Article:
Discover kids' books about Thanksgiving history from an Indigenous perspective and more with these selections from our team.
Squanto recounts how in 1614 he was captured by the British, sold into slavery in Spain, and ultimately returned to the New World to become a guide and friend for the colonists.
"Until now, you've only heard one side of the story: the "discovery" of America told by Christopher Columbus, the Pilgrims, and the Colonists. Here's the true story of America from the Indigenous perspective. When you think about the beginning of the American story, what comes to mind? Three ships in 1492, or perhaps buckled hats and shoes stepping off of the Mayflower, ready to start a new country. But the truth is, Christopher Columbus, the Pilgrims, and the Colonists didn't arrive to a vast, empty land ready to be developed. They arrived to find people and communities living in harmony with the land they had inhabited for thousands of years, and they quickly disrupted everything they saw. From its "discovery" by Europeans to the first Thanksgiving, the story of America's earliest days has been carefully misrepresented. Told from the perspective of the New England Indigenous Nations that these outsiders found when they arrived, this is the true story of how America as we know it today began." -- Provided by publisher.
Thanksgiving is a popular holiday in the US. But many people don't know the true or whole history of the holiday. Readers will learn how Thanksgiving really started and its lasting legacy in the US. Have you ever considered what's missing from history books? In Left Out of History, explore the misunderstood and underexamined past in this engaging series. Compelling photographs and primary sources help bring previously buried history to light. Read Woke Books are created in partnership with Cicely Lewis, the Read Woke librarian. Inspired by a belief that knowledge is power, Read Woke Books seek to amplify the voices of people of the global majority (people who are of African, Arab, Asian, and Latin American descent and identify as not white), provide information about groups that have been disenfranchised, share perspectives of people who have been underrepresented or oppressed, challenge social norms and disrupt the status quo, and encourage readers to take action in their community.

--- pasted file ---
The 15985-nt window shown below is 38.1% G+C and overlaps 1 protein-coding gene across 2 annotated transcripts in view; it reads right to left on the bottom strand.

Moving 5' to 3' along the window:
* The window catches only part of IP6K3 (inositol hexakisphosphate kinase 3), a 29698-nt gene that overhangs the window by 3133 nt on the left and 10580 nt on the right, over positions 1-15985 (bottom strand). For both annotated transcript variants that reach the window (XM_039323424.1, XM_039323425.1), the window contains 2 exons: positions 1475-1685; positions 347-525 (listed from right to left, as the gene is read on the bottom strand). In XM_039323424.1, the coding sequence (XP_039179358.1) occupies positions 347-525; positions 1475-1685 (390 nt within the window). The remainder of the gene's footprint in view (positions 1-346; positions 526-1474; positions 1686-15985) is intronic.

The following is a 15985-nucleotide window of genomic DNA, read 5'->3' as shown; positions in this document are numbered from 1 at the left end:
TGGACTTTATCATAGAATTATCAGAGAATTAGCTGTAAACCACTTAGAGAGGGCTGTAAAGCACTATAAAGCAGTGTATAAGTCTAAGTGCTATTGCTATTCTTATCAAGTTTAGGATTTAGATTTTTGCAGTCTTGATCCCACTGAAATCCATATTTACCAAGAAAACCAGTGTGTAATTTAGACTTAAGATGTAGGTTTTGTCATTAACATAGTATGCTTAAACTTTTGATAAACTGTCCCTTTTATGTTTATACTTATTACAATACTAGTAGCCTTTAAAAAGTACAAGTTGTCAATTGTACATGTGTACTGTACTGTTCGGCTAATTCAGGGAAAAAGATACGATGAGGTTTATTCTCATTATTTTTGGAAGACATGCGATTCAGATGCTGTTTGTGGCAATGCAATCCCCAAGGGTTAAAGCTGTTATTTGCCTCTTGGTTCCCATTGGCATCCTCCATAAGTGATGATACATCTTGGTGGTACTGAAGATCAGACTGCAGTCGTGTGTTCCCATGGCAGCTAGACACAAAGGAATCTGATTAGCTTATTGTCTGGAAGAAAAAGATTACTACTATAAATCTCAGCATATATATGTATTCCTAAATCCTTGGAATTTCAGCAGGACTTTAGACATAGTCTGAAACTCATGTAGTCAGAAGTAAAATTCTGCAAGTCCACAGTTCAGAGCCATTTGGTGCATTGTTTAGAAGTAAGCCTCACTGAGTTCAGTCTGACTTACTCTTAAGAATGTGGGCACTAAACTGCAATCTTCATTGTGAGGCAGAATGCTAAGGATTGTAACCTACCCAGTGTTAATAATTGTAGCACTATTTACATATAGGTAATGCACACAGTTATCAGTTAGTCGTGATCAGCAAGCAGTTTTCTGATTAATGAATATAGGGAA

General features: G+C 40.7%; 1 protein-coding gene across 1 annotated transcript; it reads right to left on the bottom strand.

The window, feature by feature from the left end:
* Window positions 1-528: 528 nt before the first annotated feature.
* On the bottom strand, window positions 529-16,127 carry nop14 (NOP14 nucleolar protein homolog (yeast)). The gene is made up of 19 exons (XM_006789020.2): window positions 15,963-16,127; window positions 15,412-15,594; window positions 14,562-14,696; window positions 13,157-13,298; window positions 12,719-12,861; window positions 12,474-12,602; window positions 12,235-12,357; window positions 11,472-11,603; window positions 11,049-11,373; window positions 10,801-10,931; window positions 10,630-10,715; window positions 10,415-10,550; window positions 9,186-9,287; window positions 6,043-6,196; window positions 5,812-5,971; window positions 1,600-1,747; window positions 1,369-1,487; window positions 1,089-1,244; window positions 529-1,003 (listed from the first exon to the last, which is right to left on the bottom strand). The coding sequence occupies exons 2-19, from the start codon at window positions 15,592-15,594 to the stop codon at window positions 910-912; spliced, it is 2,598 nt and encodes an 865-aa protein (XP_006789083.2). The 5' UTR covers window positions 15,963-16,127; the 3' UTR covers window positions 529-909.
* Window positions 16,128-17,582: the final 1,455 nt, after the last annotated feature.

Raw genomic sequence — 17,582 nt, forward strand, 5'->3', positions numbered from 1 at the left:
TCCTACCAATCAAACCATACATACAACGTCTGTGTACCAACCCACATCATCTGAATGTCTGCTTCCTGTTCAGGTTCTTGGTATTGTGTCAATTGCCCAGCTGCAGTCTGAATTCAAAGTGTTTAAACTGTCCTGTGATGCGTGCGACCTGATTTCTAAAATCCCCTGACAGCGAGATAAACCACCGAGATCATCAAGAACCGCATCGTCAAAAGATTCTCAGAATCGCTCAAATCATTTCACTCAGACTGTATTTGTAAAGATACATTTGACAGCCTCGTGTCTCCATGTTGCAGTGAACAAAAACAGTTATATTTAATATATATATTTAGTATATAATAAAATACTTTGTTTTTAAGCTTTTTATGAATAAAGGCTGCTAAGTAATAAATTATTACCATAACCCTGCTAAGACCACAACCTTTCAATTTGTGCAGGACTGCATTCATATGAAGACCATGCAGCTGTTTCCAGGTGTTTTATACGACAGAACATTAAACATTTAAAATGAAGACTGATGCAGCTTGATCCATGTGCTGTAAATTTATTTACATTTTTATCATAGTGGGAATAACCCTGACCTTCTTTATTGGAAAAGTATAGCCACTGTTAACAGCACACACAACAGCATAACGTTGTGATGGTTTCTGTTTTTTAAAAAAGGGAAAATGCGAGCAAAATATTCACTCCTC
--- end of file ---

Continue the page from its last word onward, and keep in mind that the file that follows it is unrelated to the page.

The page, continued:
Through lyrical, rhyming text, and vibrant artwork, young readers can explore twelve cultures around the world, learning all about their harvest festivals, days of thanks, ancient traditions and the activities associated with them.
Wampanoag children listen as their grandmother tells them the story about how Weeâchumun (the wise Corn) asked local Native Americans to show the newcomers how to grow food to yield a good harvest--Keepunumuk--in 1621.
"The beautifully illustrated true story of how Thanksgiving became a national holiday in America, of Sarah Josepha Hale, the woman who made the holiday happen, and of the role of gratitude the world over"-- Provided by publisher.
"Do you know the true story of the Thanksgiving feast at Plimoth? Carefully crafted to explore both sides of this historical event, this book is a great choice for Thanksgiving units, and for teaching children about the true history of this popular holiday"-- Provided by publisher.